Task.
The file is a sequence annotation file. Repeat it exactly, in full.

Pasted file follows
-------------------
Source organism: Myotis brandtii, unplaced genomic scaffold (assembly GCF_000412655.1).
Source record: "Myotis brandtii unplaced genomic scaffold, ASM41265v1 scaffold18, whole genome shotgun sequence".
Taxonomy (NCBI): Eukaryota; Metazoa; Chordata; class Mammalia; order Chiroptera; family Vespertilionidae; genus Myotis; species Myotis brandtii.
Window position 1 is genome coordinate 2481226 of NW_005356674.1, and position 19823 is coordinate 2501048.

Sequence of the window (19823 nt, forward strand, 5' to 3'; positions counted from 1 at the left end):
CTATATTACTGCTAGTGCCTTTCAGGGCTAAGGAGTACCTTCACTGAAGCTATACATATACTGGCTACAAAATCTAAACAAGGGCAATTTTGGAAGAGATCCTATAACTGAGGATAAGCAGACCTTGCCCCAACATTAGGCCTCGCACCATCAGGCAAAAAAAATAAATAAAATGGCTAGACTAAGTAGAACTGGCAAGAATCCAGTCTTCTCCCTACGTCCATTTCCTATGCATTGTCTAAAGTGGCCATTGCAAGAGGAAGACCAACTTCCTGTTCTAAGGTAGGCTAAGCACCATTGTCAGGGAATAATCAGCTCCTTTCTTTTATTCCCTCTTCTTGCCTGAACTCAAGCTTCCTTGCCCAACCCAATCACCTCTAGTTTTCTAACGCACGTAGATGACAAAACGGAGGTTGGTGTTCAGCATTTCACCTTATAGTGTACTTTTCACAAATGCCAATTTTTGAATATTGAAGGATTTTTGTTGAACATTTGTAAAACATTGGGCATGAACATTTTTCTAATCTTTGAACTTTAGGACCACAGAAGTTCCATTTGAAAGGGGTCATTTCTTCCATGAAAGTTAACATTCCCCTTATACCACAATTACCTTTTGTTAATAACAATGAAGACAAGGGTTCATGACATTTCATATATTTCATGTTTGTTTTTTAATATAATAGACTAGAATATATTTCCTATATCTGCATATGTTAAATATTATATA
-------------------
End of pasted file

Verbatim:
Source organism: Myotis brandtii, unplaced genomic scaffold (assembly GCF_000412655.1).
Source record: "Myotis brandtii unplaced genomic scaffold, ASM41265v1 scaffold18, whole genome shotgun sequence".
Taxonomy (NCBI): Eukaryota; Metazoa; Chordata; class Mammalia; order Chiroptera; family Vespertilionidae; genus Myotis; species Myotis brandtii.
Window position 1 is genome coordinate 2481226 of NW_005356674.1, and position 19823 is coordinate 2501048.

Sequence of the window (19823 nt, forward strand, 5' to 3'; positions counted from 1 at the left end):
CTATATTACTGCTAGTGCCTTTCAGGGCTAAGGAGTACCTTCACTGAAGCTATACATATACTGGCTACAAAATCTAAACAAGGGCAATTTTGGAAGAGATCCTATAACTGAGGATAAGCAGACCTTGCCCCAACATTAGGCCTCGCACCATCAGGCAAAAAAAATAAATAAAATGGCTAGACTAAGTAGAACTGGCAAGAATCCAGTCTTCTCCCTACGTCCATTTCCTATGCATTGTCTAAAGTGGCCATTGCAAGAGGAAGACCAACTTCCTGTTCTAAGGTAGGCTAAGCACCATTGTCAGGGAATAATCAGCTCCTTTCTTTTATTCCCTCTTCTTGCCTGAACTCAAGCTTCCTTGCCCAACCCAATCACCTCTAGTTTTCTAACGCACGTAGATGACAAAACGGAGGTTGGTGTTCAGCATTTCACCTTATAGTGTACTTTTCACAAATGCCAATTTTTGAATATTGAAGGATTTTTGTTGAACATTTGTAAAACATTGGGCATGAACATTTTTCTAATCTTTGAACTTTAGGACCACAGAAGTTCCATTTGAAAGGGGTCATTTCTTCCATGAAAGTTAACATTCCCCTTATACCACAATTACCTTTTGTTAATAACAATGAAGACAAGGGTTCATGACATTTCATATATTTCATGTTTGTTTTTTAATATAATAGACTAGAATATATTTCCTATATCTGCATATGTTAAATATTATATA